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All About Cornerbrook
Over 42,000 people reside in the Corner Brook region, with 20,105 in the City of Corner Brook and over 20,000 residing in communities along the shores of the Bay of Islands and in the Humber River Valley. The majority of the regions residents travel to Corner Brook to shop, work or go to school. The Citys location makes it the hub of distribution, service, retail and medical activity for the West coast of Newfoundland.

Experience our picturesque City from many groomed walking trails or visit the Captain James Cook Monument and bask in the glory of the sun setting over the Bay of Islands. Step back in time at the Corner Brook Museum and Archives or the Railway Society of Newfoundland Historic Train Site. Explore our downtown area and discover unique gifts and crafts and dine out in one of the Citys many fine restaurants. Take a scenic drive along the coast of the Bay of Islands or have a more extreme adventure in Gros Morne National Park, just one hour away.

The history of the Corner Brook region is long and diverse. For thousands of years, people have lived and worked along the shores of the Bay of Islands and in the Humber River Valley, including two aboriginal groups the Maritime Archaic Indians and the Beothuk people.

James Cook, the famous British cartographer and explorer was the first to survey and record the geography of the Bay of Islands. Throughout the summer of 1767 he surveyed most of the area and copies of the maps he created are displayed at the Captain James Cook Monument in Corner Brook.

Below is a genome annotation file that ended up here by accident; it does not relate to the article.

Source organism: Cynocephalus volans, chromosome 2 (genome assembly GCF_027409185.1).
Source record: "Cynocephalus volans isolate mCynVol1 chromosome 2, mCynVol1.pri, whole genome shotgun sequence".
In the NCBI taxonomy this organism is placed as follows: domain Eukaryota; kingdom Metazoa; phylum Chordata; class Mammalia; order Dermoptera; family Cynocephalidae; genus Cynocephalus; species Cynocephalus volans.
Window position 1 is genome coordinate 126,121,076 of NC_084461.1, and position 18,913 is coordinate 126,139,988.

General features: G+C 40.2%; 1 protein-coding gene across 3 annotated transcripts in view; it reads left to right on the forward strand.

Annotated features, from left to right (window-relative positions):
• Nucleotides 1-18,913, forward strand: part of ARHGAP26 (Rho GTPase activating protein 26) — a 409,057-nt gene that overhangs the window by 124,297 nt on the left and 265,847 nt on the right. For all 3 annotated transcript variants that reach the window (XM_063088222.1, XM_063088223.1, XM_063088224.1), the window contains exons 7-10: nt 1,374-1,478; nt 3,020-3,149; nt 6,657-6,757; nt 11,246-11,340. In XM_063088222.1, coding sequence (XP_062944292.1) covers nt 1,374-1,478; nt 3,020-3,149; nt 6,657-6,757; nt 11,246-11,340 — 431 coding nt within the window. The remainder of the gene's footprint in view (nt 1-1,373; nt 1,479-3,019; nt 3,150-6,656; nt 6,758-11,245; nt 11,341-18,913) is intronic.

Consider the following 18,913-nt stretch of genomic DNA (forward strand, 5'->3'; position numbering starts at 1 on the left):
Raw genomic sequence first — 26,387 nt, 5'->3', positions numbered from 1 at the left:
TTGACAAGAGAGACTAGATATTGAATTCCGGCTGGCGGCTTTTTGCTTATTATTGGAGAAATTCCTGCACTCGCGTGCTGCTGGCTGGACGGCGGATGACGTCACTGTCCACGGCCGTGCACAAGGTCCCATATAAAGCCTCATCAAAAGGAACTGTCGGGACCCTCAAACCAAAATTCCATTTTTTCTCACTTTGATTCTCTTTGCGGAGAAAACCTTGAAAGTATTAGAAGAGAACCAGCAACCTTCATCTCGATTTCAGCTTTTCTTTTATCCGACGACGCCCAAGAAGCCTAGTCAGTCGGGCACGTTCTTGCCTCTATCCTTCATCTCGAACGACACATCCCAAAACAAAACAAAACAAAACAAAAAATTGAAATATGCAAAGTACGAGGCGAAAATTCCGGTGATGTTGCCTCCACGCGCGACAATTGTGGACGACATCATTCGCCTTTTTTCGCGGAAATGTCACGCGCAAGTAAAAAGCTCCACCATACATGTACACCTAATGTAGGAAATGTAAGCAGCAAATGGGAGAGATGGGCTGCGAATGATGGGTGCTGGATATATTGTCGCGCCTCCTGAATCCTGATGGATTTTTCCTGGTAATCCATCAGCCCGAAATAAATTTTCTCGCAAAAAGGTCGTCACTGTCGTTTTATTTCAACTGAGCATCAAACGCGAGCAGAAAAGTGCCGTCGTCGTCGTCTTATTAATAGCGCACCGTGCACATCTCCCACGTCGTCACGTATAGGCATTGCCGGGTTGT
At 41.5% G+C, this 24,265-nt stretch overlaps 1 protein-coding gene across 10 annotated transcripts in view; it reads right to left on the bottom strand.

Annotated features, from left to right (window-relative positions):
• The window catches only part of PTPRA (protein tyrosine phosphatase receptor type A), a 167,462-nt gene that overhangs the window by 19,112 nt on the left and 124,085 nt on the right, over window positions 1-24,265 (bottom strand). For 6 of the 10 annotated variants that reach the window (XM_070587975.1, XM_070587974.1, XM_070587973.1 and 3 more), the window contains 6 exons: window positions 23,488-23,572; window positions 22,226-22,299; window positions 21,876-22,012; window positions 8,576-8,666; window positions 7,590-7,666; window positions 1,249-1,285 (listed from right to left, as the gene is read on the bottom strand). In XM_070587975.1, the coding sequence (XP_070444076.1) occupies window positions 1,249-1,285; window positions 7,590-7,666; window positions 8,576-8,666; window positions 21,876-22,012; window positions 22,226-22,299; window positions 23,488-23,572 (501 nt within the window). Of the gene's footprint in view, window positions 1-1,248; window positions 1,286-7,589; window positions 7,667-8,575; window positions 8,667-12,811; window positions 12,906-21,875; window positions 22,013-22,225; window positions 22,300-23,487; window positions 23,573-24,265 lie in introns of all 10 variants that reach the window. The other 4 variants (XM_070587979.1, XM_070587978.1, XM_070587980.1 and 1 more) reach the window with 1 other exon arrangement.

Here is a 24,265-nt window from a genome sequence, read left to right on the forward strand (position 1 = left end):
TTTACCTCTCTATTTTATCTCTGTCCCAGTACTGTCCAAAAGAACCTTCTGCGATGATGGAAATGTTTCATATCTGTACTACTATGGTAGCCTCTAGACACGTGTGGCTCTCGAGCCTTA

The area served as a meeting, marketing and distribution point for local fisherman, who fished the Strait of Belle Isle by summer and spent the winters working in Corner Brooks lumber woods. Permanent settlement came as a result of the island wide railway system and the construction of the pulp and paper mill in the mid 1920s. During the war years of 1939 1945, both the pulp and paper industry and the fishery were booming and Corner Brook was prosperous. Soon after the end of World War II, a cement plant and a gypsum wallboard plant were established, creating new jobs in addition to those already available at the areas three fish processing plants, and at the paper mill.

Four distinct communities with unique commercial activities had developed along the shores of the Bay of Islands. Curling with its fishery; Corner Brook West (also known as Humber West or Westside) with its retail businesses; Corner Brook East (also known as Humbermouth and the Heights) with its railway operations; and Townsite (known as Corner Brook), home to the employees of the pulp and paper mill. In 1956, these four communities were amalgamated to form the present day City of Corner Brook.

Theatre and art are alive in Corner Brook. Theatre Newfoundland and Labrador (TNL), one of the provinces only professional theatre companies, maintains its home office in Corner Brook. The Arts and Culture Centre sets the stage for visiting productions ballet companies, comedians, theatrical productions and musical artists all make Corner Brook a stop on their Canadian tours.

The visual arts are also thriving in Corner Brook. Painters, photographers and sculptors find inspiration in the landscape and culture of Corner Brook and a number of art galleries display and sell their work. Those interested in visual art can study at Memorial University of Newfoundland's Sir Wilfred Grenfell College, which has offered a Bachelor of Fine Arts program since 1988.